By Ron Maxwell - CEO
There's no doubting that the impacts of COVID-19 have reached every industry. In our trades, where a large proportion of the operators are small businesses, many have seen a significant downturn. These small businesses play an important role in developing the next generation and ensuring a strong future for their industries and the communities in which they live and work.
Through apprenticeships, they ensure continuity of skilled workers for critical industries, like construction. It's crucial that we keep growing this workforce, particularly because many of our trades were already facing skills shortages before this all began. I've talked before about the impact of a world without tradies, and with today's increasing challenges, there's a risk this may edge closer to reality.
It is my hope that employers can see the value of retaining their apprentices because we will need a robust and skilled workforce to rebuild our economy.
Apprentices are our future
The Australian Government recently demonstrated a commitment to the future of our apprentices with their stimulus package, announcing wage subsidies and financial support that will help around 70,000 businesses to retain 117,000 apprentices.
It's not just about the impact on individual employees and small businesses; it's about the broader impact on our economic future. A recent study found that apprenticeships will play a significant role in rebuilding the US economy and that the current downturn could provide a window of opportunity to develop the skills that will be required when it eases. While I haven't yet seen a similar Australian report, it rings true here at home too.
Retaining apprentices will also help to stave off detrimental skills shortages across our trade industries. Imagine the impact if we don't have any new or continuing apprentices in 2020. We may not feel it immediately, but you can guarantee it will make critical services harder to come by in the years to come.
It is also important to remember that it was only in January this year that we saw many regions devastated by bushfires, and by-and-large, rebuilding has not begun. When we've put the worst of COVID-19 behind us, we will need skilled workers to address immediate needs as well as future ones.
More youth unemployment a risk
Helping to ensure the future of apprentices is also an important mechanism in creating jobs for our youth, the sector of Australian society with the highest unemployment rate. The impacts of unemployment are far-reaching and go well beyond the costs of welfare. Rising unemployment is linked to an increase in mental health issues and can impact the wellbeing of entire communities.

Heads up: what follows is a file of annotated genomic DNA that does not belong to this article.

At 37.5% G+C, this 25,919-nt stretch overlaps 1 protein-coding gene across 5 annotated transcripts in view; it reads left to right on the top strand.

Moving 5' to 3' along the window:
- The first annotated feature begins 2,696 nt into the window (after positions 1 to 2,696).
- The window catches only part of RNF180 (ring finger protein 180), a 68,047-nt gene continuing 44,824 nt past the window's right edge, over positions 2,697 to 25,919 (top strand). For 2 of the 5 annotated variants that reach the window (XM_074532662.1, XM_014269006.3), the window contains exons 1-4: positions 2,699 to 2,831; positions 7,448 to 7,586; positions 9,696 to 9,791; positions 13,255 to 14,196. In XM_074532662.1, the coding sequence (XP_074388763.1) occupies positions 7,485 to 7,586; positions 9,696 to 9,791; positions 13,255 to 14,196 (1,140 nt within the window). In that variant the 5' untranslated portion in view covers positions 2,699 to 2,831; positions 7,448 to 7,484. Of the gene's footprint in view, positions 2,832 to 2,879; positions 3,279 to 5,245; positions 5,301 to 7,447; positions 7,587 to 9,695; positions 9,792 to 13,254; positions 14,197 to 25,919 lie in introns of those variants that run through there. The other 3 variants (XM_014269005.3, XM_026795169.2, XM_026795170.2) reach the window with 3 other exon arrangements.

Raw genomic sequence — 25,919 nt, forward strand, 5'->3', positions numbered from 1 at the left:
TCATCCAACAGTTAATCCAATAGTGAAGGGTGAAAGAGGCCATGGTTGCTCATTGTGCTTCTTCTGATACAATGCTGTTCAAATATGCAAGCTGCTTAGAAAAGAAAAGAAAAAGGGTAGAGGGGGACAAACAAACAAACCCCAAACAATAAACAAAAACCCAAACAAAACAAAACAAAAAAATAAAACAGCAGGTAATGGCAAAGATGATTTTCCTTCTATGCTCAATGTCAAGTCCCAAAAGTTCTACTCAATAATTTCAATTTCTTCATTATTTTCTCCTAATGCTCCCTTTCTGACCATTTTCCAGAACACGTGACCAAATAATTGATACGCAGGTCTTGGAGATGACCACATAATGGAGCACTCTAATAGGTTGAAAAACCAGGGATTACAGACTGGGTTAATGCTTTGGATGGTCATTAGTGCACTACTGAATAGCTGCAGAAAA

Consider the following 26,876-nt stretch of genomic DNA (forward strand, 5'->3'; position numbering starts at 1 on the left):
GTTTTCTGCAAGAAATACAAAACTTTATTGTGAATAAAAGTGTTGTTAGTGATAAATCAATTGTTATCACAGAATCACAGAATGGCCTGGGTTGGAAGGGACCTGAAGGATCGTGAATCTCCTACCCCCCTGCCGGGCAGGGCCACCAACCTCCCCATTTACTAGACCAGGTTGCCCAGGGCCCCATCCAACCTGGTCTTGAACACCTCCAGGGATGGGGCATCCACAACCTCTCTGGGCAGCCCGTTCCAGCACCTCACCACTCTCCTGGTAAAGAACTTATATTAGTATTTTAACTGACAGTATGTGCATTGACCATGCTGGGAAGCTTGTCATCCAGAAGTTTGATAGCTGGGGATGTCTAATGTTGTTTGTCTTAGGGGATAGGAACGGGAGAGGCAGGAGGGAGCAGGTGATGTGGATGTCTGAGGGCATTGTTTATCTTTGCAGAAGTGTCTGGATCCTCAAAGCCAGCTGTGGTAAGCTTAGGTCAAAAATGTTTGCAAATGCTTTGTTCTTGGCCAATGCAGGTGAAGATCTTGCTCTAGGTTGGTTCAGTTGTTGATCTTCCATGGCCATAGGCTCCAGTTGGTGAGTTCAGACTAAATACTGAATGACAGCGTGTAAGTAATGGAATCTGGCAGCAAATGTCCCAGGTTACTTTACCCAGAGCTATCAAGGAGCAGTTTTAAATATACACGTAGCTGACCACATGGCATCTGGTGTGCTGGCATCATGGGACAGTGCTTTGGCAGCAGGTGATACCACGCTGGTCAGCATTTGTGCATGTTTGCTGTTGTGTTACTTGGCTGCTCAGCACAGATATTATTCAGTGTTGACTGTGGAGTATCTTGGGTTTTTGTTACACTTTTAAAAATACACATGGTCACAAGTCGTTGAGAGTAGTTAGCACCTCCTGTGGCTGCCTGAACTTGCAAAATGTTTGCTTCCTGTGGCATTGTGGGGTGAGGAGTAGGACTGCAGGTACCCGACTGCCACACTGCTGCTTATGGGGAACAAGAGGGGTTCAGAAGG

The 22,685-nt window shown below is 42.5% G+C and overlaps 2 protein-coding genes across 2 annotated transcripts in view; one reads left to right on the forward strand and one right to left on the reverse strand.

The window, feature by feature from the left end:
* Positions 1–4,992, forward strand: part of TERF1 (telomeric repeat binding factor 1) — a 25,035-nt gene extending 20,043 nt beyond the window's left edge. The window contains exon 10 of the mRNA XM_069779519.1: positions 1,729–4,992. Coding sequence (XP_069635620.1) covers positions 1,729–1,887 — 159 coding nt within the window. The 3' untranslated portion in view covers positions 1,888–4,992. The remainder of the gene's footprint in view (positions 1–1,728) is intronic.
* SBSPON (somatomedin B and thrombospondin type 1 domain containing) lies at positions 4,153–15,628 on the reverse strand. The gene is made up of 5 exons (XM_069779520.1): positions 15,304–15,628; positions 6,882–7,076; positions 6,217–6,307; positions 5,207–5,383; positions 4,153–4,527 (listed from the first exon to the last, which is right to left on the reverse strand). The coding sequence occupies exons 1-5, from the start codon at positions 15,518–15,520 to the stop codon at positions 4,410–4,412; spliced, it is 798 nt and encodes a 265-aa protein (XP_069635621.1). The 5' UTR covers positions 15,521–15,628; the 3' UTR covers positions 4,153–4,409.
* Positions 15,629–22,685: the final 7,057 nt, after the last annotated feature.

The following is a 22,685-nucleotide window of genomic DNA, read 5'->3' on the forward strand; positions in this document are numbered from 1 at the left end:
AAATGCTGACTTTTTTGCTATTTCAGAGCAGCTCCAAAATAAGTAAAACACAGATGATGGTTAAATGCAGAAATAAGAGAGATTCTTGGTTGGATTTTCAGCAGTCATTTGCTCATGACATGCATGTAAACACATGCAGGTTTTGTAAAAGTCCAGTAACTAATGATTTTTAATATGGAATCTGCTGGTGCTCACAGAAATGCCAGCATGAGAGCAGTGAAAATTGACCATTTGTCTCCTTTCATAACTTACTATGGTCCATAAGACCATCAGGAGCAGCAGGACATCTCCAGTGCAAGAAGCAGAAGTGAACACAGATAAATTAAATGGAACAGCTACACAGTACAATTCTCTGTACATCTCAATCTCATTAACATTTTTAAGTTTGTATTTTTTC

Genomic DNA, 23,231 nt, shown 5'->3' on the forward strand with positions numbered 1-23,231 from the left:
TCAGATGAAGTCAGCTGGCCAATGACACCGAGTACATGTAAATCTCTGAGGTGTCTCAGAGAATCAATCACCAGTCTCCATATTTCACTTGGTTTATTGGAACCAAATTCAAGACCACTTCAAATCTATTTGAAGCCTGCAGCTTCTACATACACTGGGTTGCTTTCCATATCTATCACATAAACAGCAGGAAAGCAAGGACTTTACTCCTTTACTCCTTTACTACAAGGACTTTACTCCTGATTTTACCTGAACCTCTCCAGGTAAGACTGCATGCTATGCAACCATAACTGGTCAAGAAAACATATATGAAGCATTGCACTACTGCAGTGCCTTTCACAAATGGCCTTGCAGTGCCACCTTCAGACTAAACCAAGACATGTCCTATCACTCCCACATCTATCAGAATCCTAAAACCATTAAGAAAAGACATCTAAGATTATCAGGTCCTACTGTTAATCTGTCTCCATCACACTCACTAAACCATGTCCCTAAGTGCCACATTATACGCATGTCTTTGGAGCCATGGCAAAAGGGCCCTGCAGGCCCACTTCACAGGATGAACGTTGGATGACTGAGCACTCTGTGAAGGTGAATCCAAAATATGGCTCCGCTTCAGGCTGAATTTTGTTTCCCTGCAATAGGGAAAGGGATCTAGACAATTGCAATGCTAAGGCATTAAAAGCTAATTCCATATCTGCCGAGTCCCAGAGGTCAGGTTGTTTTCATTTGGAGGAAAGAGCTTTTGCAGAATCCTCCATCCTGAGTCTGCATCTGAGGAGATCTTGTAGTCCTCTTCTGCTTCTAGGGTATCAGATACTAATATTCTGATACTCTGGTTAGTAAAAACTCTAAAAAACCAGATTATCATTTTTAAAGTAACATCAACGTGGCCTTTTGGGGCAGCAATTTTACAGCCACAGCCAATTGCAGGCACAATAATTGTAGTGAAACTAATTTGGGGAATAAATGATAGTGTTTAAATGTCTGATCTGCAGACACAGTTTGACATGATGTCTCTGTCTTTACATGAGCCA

With government restrictions impacting several industries, particularly tourism and hospitality, it's hard to imagine we won't continue to see spikes in these rates, but no one wants to see trade apprentices added to this list.
A short-term change of focus may help
Even if the work is not coming in, businesses may have the opportunity to focus on other areas to prepare their apprentices for the work ahead.
This might be about increasing focus on the theory side of the apprenticeship or completing admin to keep the apprenticeship moving. These things often get pushed to the side under normal circumstances, so it may be an effective way to use the downtime and ensure your apprentice is ready to go when they are needed for the recovery.
Big business has a role to play
Large businesses that can weather economic storms can play a significant role in creating a pipeline of skilled workers. I was heartened to read that BHP has reconfirmed its intent to take on 1,000 apprentices each year for the next five years despite current economic conditions.
We are all in this together, and larger businesses can help by reviewing their hiring practices to find areas where apprentices can add value. In doing so, they will play an important role in ensuring the future of their industries.
A strong VET sector is vital
Retaining apprentices also helps to support Australia's vocational education and training (VET) sector, which will be needed more than ever as we look to rebuild the economy.
If we don't keep this sector strong despite the downturn, we risk seeing a skills lag; a period of time where qualified workers in key industries, including construction, community services, and healthcare, are in dire shortage.
Making use of government support to retain your apprentices makes sense to prepare your business to play its role in our recovery. It also makes sense for the future of our industries, our youth, and our communities. If you are looking for support to start or retain your apprentice, contact the VERTO Apprenticeships team on 1300 VERTO or